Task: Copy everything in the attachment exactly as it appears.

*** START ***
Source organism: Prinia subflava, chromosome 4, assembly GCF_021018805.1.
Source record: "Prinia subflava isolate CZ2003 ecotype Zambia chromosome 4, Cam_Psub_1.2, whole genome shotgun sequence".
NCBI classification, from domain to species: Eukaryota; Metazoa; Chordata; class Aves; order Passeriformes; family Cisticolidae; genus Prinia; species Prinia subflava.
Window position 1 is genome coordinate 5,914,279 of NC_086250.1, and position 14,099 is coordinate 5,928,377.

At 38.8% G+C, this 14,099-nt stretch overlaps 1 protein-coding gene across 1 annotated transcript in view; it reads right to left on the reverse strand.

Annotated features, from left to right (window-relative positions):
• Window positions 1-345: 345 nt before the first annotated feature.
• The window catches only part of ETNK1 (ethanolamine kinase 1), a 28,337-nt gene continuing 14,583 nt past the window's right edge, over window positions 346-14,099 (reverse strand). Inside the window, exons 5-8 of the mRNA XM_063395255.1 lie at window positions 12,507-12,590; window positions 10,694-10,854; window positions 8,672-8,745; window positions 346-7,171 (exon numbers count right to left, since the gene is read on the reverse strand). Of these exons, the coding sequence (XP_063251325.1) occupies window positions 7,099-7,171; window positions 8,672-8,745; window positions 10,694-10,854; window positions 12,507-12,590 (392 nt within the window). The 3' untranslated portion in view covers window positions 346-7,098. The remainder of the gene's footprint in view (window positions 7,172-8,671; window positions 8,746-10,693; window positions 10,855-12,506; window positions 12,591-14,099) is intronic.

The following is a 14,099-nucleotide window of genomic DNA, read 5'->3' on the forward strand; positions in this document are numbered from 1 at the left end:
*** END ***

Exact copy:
Source organism: Prinia subflava, chromosome 4, assembly GCF_021018805.1.
Source record: "Prinia subflava isolate CZ2003 ecotype Zambia chromosome 4, Cam_Psub_1.2, whole genome shotgun sequence".
NCBI classification, from domain to species: Eukaryota; Metazoa; Chordata; class Aves; order Passeriformes; family Cisticolidae; genus Prinia; species Prinia subflava.
Window position 1 is genome coordinate 5,914,279 of NC_086250.1, and position 14,099 is coordinate 5,928,377.

At 38.8% G+C, this 14,099-nt stretch overlaps 1 protein-coding gene across 1 annotated transcript in view; it reads right to left on the reverse strand.

Annotated features, from left to right (window-relative positions):
• Window positions 1-345: 345 nt before the first annotated feature.
• The window catches only part of ETNK1 (ethanolamine kinase 1), a 28,337-nt gene continuing 14,583 nt past the window's right edge, over window positions 346-14,099 (reverse strand). Inside the window, exons 5-8 of the mRNA XM_063395255.1 lie at window positions 12,507-12,590; window positions 10,694-10,854; window positions 8,672-8,745; window positions 346-7,171 (exon numbers count right to left, since the gene is read on the reverse strand). Of these exons, the coding sequence (XP_063251325.1) occupies window positions 7,099-7,171; window positions 8,672-8,745; window positions 10,694-10,854; window positions 12,507-12,590 (392 nt within the window). The 3' untranslated portion in view covers window positions 346-7,098. The remainder of the gene's footprint in view (window positions 7,172-8,671; window positions 8,746-10,693; window positions 10,855-12,506; window positions 12,591-14,099) is intronic.

The following is a 14,099-nucleotide window of genomic DNA, read 5'->3' on the forward strand; positions in this document are numbered from 1 at the left end: